Changing Times, Time Changes
Finding peace during times of transition can be challenging
By Josh Pastoor, Regional Director
This summer, after 12 years living in northern British Columbia (Fort St. John in BC’s Peace Region, to be precise—an important detail, but we’ll get to that later. . . .) our family moved down south for new work opportunities and the chance to be closer to extended family. The end of an era for sure.
The consequence of that decision has been change, change, and then some more change added in for good measure. So much in our lives is different from what it was before. We’ve changed jobs, homes, routines. Our kids have changed schools. The list goes on.
Like any family faced with a big move, we are trying our best to find a sense of peace in what is inherently a challenging time of transition. It’s mostly been okay, but there’s definitely been some particularly difficult days.
Recently, as we gathered around our dinner table on a Friday night, we chatted about the weekend ahead and the different things we had planned. As an afterthought I commented, “Don’t forget we have time change on Saturday night.”
After a few moments, my 15-year-old daughter looked at me blankly, asking, “What is time change?”
And then it struck me. Our kids have spent nearly their entire lives in a little northern pocket of BC where, curiously, we don’t observe daylight savings time. In Fort St. John, along with only a handful of other areas on the continent (Arizona and Saskatchewan, to name a couple of others), the clocks just keep on ticking all year long with no adjustments.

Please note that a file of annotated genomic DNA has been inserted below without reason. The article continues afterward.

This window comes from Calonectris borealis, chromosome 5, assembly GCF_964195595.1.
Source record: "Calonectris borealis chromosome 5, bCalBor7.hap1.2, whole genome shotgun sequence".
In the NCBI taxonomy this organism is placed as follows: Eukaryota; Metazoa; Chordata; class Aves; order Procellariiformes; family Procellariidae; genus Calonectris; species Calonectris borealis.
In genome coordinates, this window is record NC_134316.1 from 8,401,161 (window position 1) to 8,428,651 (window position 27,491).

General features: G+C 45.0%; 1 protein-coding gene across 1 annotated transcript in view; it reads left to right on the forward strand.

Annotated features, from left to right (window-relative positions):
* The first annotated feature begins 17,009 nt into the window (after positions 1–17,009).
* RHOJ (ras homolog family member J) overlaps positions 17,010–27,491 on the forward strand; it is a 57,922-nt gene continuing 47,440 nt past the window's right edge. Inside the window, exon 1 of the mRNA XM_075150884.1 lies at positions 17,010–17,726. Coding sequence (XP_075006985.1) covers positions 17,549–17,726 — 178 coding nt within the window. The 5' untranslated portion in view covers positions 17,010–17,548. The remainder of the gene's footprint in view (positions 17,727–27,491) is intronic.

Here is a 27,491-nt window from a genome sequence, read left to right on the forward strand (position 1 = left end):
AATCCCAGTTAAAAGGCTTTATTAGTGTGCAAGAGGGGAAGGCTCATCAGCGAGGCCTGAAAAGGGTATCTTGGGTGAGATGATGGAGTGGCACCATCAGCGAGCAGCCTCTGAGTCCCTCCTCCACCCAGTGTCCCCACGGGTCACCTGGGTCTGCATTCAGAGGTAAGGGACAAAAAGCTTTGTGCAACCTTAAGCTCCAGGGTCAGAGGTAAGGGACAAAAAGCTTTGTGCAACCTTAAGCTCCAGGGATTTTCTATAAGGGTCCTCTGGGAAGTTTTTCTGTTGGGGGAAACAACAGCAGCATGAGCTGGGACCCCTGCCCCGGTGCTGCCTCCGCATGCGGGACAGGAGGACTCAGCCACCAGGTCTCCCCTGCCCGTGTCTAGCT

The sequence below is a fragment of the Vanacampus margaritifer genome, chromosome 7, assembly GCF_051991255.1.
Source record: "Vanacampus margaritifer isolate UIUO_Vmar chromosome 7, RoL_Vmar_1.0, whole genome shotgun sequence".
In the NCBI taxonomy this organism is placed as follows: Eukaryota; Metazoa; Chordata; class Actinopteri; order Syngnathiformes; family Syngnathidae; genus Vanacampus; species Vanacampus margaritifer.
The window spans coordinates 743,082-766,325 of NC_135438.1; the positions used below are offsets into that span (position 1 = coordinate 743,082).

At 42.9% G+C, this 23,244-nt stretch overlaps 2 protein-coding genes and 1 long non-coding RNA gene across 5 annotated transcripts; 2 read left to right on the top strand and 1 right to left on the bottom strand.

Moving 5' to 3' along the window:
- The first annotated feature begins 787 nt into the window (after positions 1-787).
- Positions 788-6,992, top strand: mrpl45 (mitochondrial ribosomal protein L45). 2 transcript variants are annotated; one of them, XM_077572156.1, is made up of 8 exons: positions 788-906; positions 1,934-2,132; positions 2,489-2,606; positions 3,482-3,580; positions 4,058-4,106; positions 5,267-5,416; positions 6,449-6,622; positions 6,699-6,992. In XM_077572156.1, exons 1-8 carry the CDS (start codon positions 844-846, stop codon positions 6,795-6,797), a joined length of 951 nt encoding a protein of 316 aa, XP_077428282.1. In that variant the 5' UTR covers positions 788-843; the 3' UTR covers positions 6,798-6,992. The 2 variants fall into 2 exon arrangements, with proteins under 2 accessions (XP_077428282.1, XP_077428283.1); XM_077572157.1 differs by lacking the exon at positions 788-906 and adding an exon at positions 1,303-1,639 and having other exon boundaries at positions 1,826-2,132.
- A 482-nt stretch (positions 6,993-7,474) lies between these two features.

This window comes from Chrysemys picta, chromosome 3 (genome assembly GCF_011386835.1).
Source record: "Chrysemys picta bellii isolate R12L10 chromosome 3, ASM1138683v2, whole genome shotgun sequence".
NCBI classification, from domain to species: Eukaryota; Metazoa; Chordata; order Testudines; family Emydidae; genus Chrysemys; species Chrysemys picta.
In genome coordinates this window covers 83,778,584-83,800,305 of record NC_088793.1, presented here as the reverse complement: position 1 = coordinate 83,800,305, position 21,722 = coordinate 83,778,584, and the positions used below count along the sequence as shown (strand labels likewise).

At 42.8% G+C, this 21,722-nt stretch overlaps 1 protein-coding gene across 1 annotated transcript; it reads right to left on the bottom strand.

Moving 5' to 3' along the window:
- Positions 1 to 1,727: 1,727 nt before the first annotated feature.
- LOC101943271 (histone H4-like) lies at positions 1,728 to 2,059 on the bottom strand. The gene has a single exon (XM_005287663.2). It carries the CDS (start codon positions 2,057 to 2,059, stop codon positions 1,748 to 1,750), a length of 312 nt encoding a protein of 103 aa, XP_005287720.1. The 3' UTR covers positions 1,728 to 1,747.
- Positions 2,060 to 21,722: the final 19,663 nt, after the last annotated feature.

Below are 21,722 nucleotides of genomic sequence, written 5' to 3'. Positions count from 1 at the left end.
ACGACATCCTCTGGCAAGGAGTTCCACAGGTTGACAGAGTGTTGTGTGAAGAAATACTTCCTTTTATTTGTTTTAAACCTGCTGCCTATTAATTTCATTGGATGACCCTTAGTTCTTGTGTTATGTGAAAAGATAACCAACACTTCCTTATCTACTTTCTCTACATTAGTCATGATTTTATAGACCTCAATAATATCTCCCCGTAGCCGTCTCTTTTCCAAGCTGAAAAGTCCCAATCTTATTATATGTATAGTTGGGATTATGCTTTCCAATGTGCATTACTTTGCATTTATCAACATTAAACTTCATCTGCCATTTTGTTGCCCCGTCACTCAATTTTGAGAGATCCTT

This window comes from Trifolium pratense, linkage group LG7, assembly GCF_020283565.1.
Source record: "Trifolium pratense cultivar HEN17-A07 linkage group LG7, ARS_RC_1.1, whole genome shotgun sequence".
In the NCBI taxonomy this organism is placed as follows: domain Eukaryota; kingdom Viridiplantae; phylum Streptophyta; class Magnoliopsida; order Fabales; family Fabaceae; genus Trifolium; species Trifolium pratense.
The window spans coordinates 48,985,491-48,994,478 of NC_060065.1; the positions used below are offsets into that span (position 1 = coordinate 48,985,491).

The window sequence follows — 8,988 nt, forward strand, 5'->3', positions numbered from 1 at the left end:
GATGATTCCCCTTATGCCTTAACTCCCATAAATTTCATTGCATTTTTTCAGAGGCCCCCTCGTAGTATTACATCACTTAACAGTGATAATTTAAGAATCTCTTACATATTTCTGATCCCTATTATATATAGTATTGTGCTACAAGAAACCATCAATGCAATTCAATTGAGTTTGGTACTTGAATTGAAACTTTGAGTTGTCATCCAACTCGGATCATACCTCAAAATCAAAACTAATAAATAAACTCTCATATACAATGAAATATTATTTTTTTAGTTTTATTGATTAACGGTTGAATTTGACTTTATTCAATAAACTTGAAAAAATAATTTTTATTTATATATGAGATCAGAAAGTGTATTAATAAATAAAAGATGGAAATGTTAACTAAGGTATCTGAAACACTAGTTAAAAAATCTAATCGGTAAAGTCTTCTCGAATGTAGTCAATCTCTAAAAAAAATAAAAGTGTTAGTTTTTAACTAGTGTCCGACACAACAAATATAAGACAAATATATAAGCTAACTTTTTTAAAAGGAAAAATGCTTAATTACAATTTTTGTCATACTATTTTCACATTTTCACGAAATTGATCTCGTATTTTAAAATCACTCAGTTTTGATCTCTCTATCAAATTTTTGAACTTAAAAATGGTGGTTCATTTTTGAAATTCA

So, we spent the next several minutes talking about time change, explaining to the kids how the clocks will move back an hour, how for the next several months we will be an hour “behind” their friends in Fort St. John, until the spring when we will move ahead and be back on the same time as them.
Well, my daughter let that sink in a bit, but she was having none of it. Between bites she casually blurted out, “This is so stupid. Not even the time stays the same here.”
It was a funny moment for sure, but also tough. She’d had enough. In her own way she was saying—quite literally—no more change. And I get that.
We have a strange relationship with change. Sometimes, we welcome it, embrace it even. We look around at our natural world and know, on a cognitive level, that change is essential and good for growth and flourishing.
But then there are other moments, just like the one my daughter experienced, where we say, not just with our words but seemingly our whole being, “That’s enough! Just give me something familiar to hold onto!”
And I guess that’s what we try to do, often with limited success. Time will keep marching forward (or sometimes back).
That night at the dinner table, my wife and I had no helpful parental advice to offer, no slogan or proverb to help ease the anxiety. Because whether we like it or not, change is here to stay.